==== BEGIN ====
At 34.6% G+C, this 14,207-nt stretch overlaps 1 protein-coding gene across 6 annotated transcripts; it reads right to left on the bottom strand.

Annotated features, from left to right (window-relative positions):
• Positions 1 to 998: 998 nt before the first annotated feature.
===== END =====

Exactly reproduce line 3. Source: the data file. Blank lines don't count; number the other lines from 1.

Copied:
• Positions 1 to 998: 998 nt before the first annotated feature.